In classical mechanics we often use the relation $a=v(dv/dx)$ to help solve differential equations. I assume when we write $dv/dx$, we really mean $dV/dx$, where $V$ is a function defined so that $V(x(t))=v(t)$. But then $V$ is not really a well defined function, because a particle can pass through a point more than once, with a different velocity each time. I assume the answer has something to do with the implicit function theorem, which I haven't really studied, but I understand that we can locally treat $V$ as a function of $x$. But then why don't we run into issues treating this as a "global" expression?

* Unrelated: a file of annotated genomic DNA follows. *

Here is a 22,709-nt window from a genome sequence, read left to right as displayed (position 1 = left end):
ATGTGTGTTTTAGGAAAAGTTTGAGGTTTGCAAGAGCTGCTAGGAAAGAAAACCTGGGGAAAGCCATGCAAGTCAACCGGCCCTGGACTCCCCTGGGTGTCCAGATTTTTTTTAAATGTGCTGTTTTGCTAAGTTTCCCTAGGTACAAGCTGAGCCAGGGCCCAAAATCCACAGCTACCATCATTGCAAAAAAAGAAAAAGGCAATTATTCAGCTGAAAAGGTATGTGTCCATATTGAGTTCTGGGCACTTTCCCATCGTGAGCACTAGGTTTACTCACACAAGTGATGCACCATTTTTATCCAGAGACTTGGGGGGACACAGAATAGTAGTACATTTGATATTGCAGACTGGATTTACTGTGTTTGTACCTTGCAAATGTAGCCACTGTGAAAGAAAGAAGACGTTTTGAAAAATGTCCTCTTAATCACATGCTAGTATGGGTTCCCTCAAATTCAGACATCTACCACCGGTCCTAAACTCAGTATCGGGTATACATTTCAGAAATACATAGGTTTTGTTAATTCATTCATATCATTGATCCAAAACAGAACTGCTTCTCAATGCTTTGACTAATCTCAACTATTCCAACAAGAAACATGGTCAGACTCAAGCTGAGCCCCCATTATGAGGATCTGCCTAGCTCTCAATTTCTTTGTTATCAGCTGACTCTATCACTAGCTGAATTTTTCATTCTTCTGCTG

Edit: I understand the heuristic use of the chain rule: $a=(dv/dx)(dx/dt)$. But it seems to me that the term $dv/dx$ only makes sense "locally." Yet when we use $a=(dv/dx)(dx/dt)$ to solve, say, the equation of motion of the simple pendulum as an elliptic integral, we end up with an expression valid for all $t$, not just "locally". Why does everything work out?